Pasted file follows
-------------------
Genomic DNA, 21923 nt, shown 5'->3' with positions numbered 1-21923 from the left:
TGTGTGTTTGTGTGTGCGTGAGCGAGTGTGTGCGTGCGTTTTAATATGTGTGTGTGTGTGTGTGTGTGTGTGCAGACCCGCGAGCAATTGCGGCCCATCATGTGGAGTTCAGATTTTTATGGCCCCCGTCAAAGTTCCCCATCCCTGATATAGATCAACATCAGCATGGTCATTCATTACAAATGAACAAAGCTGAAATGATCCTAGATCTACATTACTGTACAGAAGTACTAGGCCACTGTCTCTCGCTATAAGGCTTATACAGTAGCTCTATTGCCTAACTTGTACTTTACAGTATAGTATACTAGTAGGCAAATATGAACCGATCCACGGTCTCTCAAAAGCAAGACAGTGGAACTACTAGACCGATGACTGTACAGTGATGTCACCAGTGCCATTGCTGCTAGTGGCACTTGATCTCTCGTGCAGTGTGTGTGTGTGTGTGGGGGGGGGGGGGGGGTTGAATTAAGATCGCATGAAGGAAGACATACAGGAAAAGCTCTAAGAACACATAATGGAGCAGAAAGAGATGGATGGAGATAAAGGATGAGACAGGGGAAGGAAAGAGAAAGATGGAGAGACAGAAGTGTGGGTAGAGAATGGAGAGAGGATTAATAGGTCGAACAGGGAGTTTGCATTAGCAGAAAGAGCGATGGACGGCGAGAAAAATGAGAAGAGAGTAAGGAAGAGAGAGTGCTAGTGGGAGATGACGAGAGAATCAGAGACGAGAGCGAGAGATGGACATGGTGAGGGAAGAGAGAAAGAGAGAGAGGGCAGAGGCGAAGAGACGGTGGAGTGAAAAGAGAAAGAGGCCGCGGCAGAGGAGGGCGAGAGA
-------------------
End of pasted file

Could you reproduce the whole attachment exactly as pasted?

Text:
Genomic DNA, 21923 nt, shown 5'->3' with positions numbered 1-21923 from the left:
TGTGTGTTTGTGTGTGCGTGAGCGAGTGTGTGCGTGCGTTTTAATATGTGTGTGTGTGTGTGTGTGTGTGTGCAGACCCGCGAGCAATTGCGGCCCATCATGTGGAGTTCAGATTTTTATGGCCCCCGTCAAAGTTCCCCATCCCTGATATAGATCAACATCAGCATGGTCATTCATTACAAATGAACAAAGCTGAAATGATCCTAGATCTACATTACTGTACAGAAGTACTAGGCCACTGTCTCTCGCTATAAGGCTTATACAGTAGCTCTATTGCCTAACTTGTACTTTACAGTATAGTATACTAGTAGGCAAATATGAACCGATCCACGGTCTCTCAAAAGCAAGACAGTGGAACTACTAGACCGATGACTGTACAGTGATGTCACCAGTGCCATTGCTGCTAGTGGCACTTGATCTCTCGTGCAGTGTGTGTGTGTGTGTGGGGGGGGGGGGGGGGTTGAATTAAGATCGCATGAAGGAAGACATACAGGAAAAGCTCTAAGAACACATAATGGAGCAGAAAGAGATGGATGGAGATAAAGGATGAGACAGGGGAAGGAAAGAGAAAGATGGAGAGACAGAAGTGTGGGTAGAGAATGGAGAGAGGATTAATAGGTCGAACAGGGAGTTTGCATTAGCAGAAAGAGCGATGGACGGCGAGAAAAATGAGAAGAGAGTAAGGAAGAGAGAGTGCTAGTGGGAGATGACGAGAGAATCAGAGACGAGAGCGAGAGATGGACATGGTGAGGGAAGAGAGAAAGAGAGAGAGGGCAGAGGCGAAGAGACGGTGGAGTGAAAAGAGAAAGAGGCCGCGGCAGAGGAGGGCGAGAGA